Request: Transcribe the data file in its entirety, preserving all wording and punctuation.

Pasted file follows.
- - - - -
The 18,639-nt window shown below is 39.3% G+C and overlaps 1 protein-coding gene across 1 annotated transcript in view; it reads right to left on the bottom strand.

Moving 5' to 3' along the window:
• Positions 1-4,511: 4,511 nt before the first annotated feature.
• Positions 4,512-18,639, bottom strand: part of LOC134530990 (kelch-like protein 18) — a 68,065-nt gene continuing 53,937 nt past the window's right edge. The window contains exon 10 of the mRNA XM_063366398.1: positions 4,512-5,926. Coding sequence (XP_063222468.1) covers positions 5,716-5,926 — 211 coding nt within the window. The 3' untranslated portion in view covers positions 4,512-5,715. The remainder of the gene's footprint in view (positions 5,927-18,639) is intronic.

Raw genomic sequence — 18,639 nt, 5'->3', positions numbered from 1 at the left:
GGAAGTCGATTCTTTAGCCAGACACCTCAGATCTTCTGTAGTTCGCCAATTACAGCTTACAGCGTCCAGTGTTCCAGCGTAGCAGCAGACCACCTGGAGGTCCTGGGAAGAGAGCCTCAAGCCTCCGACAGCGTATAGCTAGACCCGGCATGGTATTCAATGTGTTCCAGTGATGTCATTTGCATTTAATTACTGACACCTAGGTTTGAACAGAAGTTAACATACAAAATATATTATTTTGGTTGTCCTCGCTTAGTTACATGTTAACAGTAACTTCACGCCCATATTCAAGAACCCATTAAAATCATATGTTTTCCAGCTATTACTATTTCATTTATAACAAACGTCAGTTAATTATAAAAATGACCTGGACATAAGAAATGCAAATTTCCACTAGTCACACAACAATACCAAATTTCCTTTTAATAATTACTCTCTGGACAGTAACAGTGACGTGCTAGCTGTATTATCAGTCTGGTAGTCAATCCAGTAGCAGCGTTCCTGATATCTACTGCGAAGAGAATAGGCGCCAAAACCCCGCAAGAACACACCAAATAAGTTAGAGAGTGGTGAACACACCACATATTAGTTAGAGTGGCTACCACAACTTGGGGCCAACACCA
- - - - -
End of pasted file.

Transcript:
The 18,639-nt window shown below is 39.3% G+C and overlaps 1 protein-coding gene across 1 annotated transcript in view; it reads right to left on the bottom strand.

Moving 5' to 3' along the window:
• Positions 1-4,511: 4,511 nt before the first annotated feature.
• Positions 4,512-18,639, bottom strand: part of LOC134530990 (kelch-like protein 18) — a 68,065-nt gene continuing 53,937 nt past the window's right edge. The window contains exon 10 of the mRNA XM_063366398.1: positions 4,512-5,926. Coding sequence (XP_063222468.1) covers positions 5,716-5,926 — 211 coding nt within the window. The 3' untranslated portion in view covers positions 4,512-5,715. The remainder of the gene's footprint in view (positions 5,927-18,639) is intronic.

Raw genomic sequence — 18,639 nt, 5'->3', positions numbered from 1 at the left:
GGAAGTCGATTCTTTAGCCAGACACCTCAGATCTTCTGTAGTTCGCCAATTACAGCTTACAGCGTCCAGTGTTCCAGCGTAGCAGCAGACCACCTGGAGGTCCTGGGAAGAGAGCCTCAAGCCTCCGACAGCGTATAGCTAGACCCGGCATGGTATTCAATGTGTTCCAGTGATGTCATTTGCATTTAATTACTGACACCTAGGTTTGAACAGAAGTTAACATACAAAATATATTATTTTGGTTGTCCTCGCTTAGTTACATGTTAACAGTAACTTCACGCCCATATTCAAGAACCCATTAAAATCATATGTTTTCCAGCTATTACTATTTCATTTATAACAAACGTCAGTTAATTATAAAAATGACCTGGACATAAGAAATGCAAATTTCCACTAGTCACACAACAATACCAAATTTCCTTTTAATAATTACTCTCTGGACAGTAACAGTGACGTGCTAGCTGTATTATCAGTCTGGTAGTCAATCCAGTAGCAGCGTTCCTGATATCTACTGCGAAGAGAATAGGCGCCAAAACCCCGCAAGAACACACCAAATAAGTTAGAGAGTGGTGAACACACCACATATTAGTTAGAGTGGCTACCACAACTTGGGGCCAACACCA